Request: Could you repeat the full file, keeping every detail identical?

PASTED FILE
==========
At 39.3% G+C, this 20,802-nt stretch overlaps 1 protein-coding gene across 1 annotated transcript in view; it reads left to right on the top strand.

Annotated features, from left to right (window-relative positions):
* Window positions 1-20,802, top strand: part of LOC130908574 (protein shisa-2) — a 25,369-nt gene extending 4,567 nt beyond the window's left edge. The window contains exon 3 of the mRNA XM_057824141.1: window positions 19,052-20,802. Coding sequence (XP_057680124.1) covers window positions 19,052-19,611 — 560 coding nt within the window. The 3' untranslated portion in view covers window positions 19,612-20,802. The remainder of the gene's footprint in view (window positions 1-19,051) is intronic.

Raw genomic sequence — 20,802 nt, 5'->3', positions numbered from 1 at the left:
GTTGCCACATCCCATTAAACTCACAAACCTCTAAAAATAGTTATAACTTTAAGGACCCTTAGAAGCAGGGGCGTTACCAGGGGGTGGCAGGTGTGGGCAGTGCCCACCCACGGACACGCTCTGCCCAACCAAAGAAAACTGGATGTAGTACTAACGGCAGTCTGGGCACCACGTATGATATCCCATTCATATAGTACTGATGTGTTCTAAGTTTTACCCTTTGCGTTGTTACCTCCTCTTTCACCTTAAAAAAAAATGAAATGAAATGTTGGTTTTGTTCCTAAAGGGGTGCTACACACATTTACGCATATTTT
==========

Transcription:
At 39.3% G+C, this 20,802-nt stretch overlaps 1 protein-coding gene across 1 annotated transcript in view; it reads left to right on the top strand.

Annotated features, from left to right (window-relative positions):
* Window positions 1-20,802, top strand: part of LOC130908574 (protein shisa-2) — a 25,369-nt gene extending 4,567 nt beyond the window's left edge. The window contains exon 3 of the mRNA XM_057824141.1: window positions 19,052-20,802. Coding sequence (XP_057680124.1) covers window positions 19,052-19,611 — 560 coding nt within the window. The 3' untranslated portion in view covers window positions 19,612-20,802. The remainder of the gene's footprint in view (window positions 1-19,051) is intronic.

Raw genomic sequence — 20,802 nt, 5'->3', positions numbered from 1 at the left:
GTTGCCACATCCCATTAAACTCACAAACCTCTAAAAATAGTTATAACTTTAAGGACCCTTAGAAGCAGGGGCGTTACCAGGGGGTGGCAGGTGTGGGCAGTGCCCACCCACGGACACGCTCTGCCCAACCAAAGAAAACTGGATGTAGTACTAACGGCAGTCTGGGCACCACGTATGATATCCCATTCATATAGTACTGATGTGTTCTAAGTTTTACCCTTTGCGTTGTTACCTCCTCTTTCACCTTAAAAAAAAATGAAATGAAATGTTGGTTTTGTTCCTAAAGGGGTGCTACACACATTTACGCATATTTT